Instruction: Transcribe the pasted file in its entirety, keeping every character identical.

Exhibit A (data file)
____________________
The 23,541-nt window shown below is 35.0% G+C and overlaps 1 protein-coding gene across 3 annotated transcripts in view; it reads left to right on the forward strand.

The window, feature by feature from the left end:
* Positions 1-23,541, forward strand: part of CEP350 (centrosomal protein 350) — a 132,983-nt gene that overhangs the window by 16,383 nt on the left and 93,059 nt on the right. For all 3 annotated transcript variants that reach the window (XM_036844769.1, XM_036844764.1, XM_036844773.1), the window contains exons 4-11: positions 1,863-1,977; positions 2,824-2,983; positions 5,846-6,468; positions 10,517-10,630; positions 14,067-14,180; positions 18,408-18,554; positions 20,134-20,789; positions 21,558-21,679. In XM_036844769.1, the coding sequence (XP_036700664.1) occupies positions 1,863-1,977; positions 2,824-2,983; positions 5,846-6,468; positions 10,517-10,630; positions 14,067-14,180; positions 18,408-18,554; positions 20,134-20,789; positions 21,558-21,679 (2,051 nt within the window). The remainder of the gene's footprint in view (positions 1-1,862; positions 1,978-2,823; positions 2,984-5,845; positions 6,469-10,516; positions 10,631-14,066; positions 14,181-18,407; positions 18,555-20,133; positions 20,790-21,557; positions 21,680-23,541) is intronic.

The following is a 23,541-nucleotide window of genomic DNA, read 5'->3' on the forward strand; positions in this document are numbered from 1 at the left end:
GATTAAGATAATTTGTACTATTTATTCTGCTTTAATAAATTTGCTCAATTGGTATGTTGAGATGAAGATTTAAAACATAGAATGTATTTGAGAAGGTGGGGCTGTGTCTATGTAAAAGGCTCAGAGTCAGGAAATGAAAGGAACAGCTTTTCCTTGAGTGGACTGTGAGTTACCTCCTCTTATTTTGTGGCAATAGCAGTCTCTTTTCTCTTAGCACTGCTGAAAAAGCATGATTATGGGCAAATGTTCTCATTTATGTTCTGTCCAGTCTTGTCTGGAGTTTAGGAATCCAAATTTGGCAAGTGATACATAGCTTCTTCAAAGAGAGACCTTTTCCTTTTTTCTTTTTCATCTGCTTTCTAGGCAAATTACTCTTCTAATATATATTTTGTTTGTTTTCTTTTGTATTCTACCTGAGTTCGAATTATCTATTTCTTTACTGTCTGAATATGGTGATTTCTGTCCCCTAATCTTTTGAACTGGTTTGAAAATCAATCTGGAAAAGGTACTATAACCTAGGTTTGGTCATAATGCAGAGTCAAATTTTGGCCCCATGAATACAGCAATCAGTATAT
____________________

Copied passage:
The 23,541-nt window shown below is 35.0% G+C and overlaps 1 protein-coding gene across 3 annotated transcripts in view; it reads left to right on the forward strand.

The window, feature by feature from the left end:
* Positions 1-23,541, forward strand: part of CEP350 (centrosomal protein 350) — a 132,983-nt gene that overhangs the window by 16,383 nt on the left and 93,059 nt on the right. For all 3 annotated transcript variants that reach the window (XM_036844769.1, XM_036844764.1, XM_036844773.1), the window contains exons 4-11: positions 1,863-1,977; positions 2,824-2,983; positions 5,846-6,468; positions 10,517-10,630; positions 14,067-14,180; positions 18,408-18,554; positions 20,134-20,789; positions 21,558-21,679. In XM_036844769.1, the coding sequence (XP_036700664.1) occupies positions 1,863-1,977; positions 2,824-2,983; positions 5,846-6,468; positions 10,517-10,630; positions 14,067-14,180; positions 18,408-18,554; positions 20,134-20,789; positions 21,558-21,679 (2,051 nt within the window). The remainder of the gene's footprint in view (positions 1-1,862; positions 1,978-2,823; positions 2,984-5,845; positions 6,469-10,516; positions 10,631-14,066; positions 14,181-18,407; positions 18,555-20,133; positions 20,790-21,557; positions 21,680-23,541) is intronic.

The following is a 23,541-nucleotide window of genomic DNA, read 5'->3' on the forward strand; positions in this document are numbered from 1 at the left end:
GATTAAGATAATTTGTACTATTTATTCTGCTTTAATAAATTTGCTCAATTGGTATGTTGAGATGAAGATTTAAAACATAGAATGTATTTGAGAAGGTGGGGCTGTGTCTATGTAAAAGGCTCAGAGTCAGGAAATGAAAGGAACAGCTTTTCCTTGAGTGGACTGTGAGTTACCTCCTCTTATTTTGTGGCAATAGCAGTCTCTTTTCTCTTAGCACTGCTGAAAAAGCATGATTATGGGCAAATGTTCTCATTTATGTTCTGTCCAGTCTTGTCTGGAGTTTAGGAATCCAAATTTGGCAAGTGATACATAGCTTCTTCAAAGAGAGACCTTTTCCTTTTTTCTTTTTCATCTGCTTTCTAGGCAAATTACTCTTCTAATATATATTTTGTTTGTTTTCTTTTGTATTCTACCTGAGTTCGAATTATCTATTTCTTTACTGTCTGAATATGGTGATTTCTGTCCCCTAATCTTTTGAACTGGTTTGAAAATCAATCTGGAAAAGGTACTATAACCTAGGTTTGGTCATAATGCAGAGTCAAATTTTGGCCCCATGAATACAGCAATCAGTATAT